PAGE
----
Around the Campfire 1954…
The Desert Protective Council began around a campfire in Palm Desert in 1954. Over 100 caring individuals, including desert botanist Edmund Jaeger and Desert magazine editor Randall Henderson, resolved to protect Joshua Tree National Monument from proposed mining. It's been 50 years since that battle was won, and in that time the DPC has grown both in numbers and in scope, but our cause remains the same...the protection, appreciation, and enjoyment of some of nature's most marvelous bounty: our deserts. We speak for landscapes – and the plants and animals that depend on them – that are threatened by exploitation, development, poaching, and other abuses.
Since our small beginning, we have spearheaded many hard-won successes that have resulted in the preservation of wildlife habitats and natural resources of the four great deserts of the southwest. In addition to our early success in Joshua Tree, we also were there for the battle against dams in Grand Canyon National Park, the genesis of the Anza-Borrego Foundation, the successful passage of the California Desert Protection Act, and recent off-highway vehicle legislation.
The new century has brought many changes for our organization, including the recruitment of our first paid Conservation Coordinator, an organizational restructuring, and a legal settlement in our Mesquite Landfill lawsuit. The fund from this settlement has increased our effectiveness and focus in California’s Imperial Valley. We use the funds from this settlement to support vital conservation work in this often overlooked area (see our Mesquite Fund page to learn more). So, while we carry on the mission set over 50 years ago, there’s a lot that’s new about us. We hope you’ll join us as we continue to change and grow during our next 50 years!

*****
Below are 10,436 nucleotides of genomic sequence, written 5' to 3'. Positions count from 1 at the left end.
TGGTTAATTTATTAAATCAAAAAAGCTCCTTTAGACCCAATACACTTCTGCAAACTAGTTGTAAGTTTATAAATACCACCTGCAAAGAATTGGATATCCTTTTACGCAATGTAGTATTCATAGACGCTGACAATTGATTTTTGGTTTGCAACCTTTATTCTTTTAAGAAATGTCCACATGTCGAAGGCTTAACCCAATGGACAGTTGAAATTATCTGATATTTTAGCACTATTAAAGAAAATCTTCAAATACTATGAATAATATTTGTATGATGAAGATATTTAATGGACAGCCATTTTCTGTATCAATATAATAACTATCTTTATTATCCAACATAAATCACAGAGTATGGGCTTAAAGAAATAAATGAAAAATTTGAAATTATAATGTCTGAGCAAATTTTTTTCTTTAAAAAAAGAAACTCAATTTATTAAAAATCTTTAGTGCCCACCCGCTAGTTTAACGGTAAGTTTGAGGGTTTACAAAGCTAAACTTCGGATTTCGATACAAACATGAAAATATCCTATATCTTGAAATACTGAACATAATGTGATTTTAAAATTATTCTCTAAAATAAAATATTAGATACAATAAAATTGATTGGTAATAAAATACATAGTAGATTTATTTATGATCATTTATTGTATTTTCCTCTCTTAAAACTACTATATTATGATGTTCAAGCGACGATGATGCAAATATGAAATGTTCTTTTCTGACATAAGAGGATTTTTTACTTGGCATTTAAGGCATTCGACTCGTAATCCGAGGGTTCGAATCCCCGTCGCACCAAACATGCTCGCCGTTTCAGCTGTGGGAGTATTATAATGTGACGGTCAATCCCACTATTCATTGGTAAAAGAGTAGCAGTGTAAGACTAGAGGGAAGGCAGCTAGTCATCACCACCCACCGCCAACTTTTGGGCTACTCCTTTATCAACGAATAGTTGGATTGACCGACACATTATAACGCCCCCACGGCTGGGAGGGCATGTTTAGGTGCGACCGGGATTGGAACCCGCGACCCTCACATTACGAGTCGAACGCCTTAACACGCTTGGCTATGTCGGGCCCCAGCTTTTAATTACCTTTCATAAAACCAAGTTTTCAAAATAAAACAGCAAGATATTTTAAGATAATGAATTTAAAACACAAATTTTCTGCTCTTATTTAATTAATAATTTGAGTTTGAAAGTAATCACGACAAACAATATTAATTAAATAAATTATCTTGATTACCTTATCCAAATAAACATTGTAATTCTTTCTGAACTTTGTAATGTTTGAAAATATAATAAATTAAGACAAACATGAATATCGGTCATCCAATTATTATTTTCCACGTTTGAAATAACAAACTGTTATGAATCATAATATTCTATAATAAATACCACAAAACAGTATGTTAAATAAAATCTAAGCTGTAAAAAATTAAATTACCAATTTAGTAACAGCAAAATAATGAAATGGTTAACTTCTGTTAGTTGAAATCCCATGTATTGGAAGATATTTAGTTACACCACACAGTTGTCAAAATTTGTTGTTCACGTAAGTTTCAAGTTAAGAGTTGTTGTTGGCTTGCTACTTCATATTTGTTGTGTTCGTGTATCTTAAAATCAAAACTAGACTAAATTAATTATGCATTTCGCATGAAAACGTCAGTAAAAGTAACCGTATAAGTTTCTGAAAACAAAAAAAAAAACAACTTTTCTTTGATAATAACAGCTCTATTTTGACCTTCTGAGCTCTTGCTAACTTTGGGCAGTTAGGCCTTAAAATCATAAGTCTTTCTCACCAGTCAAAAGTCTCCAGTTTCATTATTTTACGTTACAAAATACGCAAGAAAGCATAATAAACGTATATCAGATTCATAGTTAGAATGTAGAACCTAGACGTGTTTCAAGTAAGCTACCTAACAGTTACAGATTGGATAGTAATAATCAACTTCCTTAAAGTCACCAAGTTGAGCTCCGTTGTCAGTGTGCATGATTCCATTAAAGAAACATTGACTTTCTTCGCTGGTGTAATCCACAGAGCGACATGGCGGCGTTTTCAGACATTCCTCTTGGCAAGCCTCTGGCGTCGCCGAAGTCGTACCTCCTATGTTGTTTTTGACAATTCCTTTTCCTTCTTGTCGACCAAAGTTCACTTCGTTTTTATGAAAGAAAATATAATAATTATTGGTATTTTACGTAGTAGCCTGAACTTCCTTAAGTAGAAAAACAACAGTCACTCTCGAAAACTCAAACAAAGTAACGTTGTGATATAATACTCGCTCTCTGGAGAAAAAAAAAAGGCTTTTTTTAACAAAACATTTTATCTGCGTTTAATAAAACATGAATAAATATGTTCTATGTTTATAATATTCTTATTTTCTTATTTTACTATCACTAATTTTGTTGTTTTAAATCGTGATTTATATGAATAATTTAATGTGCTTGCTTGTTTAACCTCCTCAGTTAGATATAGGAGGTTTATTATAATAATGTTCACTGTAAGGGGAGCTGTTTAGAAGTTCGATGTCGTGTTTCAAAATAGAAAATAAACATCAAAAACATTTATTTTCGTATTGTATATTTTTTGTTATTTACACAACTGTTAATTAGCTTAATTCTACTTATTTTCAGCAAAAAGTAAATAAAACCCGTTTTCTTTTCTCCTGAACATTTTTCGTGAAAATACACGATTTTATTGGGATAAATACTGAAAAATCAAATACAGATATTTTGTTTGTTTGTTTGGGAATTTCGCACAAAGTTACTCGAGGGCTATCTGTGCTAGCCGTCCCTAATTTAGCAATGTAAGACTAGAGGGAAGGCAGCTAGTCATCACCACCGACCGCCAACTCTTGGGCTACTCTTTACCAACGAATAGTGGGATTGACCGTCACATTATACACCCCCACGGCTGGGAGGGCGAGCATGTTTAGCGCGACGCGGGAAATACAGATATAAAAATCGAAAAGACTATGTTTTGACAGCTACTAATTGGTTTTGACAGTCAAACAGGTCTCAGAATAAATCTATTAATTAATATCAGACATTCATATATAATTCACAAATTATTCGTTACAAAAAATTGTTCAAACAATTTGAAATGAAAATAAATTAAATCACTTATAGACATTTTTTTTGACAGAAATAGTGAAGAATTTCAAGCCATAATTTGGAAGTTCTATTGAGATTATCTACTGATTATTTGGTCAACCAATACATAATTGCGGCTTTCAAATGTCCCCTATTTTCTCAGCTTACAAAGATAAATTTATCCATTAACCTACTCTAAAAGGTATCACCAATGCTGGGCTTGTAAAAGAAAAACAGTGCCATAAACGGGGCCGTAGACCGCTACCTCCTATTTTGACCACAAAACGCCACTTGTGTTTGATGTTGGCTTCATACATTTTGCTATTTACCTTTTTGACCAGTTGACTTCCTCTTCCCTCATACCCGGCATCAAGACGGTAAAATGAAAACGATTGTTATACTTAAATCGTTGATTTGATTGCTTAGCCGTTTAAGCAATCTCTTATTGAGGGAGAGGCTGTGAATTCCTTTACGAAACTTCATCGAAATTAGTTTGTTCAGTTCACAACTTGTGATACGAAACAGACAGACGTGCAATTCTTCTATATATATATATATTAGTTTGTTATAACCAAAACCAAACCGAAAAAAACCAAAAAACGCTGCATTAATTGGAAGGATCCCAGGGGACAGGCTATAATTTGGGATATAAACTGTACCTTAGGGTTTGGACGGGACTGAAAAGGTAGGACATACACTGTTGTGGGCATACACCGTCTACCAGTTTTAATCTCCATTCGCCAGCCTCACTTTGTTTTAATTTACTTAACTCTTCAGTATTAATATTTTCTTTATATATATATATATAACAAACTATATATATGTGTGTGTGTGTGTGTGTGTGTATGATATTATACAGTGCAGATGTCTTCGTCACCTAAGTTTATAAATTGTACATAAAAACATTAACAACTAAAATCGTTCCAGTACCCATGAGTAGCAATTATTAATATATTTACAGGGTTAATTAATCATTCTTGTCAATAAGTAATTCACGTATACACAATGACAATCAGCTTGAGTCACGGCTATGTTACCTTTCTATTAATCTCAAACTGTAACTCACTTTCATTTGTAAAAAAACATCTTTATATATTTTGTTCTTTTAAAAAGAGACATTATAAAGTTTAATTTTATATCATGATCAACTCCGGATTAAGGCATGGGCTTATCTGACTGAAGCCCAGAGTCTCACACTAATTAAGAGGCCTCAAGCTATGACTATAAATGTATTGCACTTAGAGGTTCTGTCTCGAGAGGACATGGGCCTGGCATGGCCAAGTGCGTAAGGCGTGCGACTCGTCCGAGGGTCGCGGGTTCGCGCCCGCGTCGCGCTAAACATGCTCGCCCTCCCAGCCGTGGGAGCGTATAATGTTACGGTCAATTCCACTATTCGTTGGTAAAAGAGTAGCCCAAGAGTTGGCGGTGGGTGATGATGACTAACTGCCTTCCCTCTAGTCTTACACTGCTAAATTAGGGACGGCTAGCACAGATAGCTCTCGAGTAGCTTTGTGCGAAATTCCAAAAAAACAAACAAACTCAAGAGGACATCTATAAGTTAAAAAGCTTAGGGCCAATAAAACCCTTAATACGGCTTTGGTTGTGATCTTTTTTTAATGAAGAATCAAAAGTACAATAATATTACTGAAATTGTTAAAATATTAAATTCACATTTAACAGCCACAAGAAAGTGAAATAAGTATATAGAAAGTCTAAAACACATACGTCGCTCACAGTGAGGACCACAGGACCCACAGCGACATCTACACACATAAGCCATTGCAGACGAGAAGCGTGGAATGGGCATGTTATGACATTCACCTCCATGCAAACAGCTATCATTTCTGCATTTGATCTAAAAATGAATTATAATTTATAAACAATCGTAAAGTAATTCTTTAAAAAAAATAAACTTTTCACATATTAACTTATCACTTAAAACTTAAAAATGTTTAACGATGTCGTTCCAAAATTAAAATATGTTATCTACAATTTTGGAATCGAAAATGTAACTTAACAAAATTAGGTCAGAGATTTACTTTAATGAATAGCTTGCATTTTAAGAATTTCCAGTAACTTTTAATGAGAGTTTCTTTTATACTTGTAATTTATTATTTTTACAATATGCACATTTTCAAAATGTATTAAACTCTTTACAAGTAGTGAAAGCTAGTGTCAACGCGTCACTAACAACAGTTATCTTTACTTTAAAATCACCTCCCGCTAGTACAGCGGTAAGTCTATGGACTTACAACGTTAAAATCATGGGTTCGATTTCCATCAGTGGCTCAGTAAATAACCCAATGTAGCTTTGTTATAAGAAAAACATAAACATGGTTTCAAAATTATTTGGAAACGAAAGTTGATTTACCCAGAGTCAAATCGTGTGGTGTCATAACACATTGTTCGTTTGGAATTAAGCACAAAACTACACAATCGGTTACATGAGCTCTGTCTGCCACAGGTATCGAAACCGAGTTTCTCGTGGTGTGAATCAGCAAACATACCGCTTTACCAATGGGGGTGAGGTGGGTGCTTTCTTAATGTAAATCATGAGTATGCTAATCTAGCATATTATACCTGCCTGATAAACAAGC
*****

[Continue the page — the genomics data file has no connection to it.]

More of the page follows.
As a non-profit organization, we depend on our membership to increase the power of our conservation activities. Working together, we can spread our enthusiasm for the desert to a greater audience, ensuring a lasting constituency for desert conservation. Our board of volunteer Directors determines policies and strategy and oversees the activities of one paid staff member. For people who love the desert, we offer opportunities to help protect this remarkable landscape, including grants for Imperial County conservation and education projects, stewardship outings, action alerts, wilderness area monitoring, and more. To learn more about what we do, explore our website further, including our newsletter archives. Then we hope you’ll consider supporting the Desert Protective Council by joining or donating.
For even more information contact Terry Weiner, Imperial County Projects and Conservation Coordinator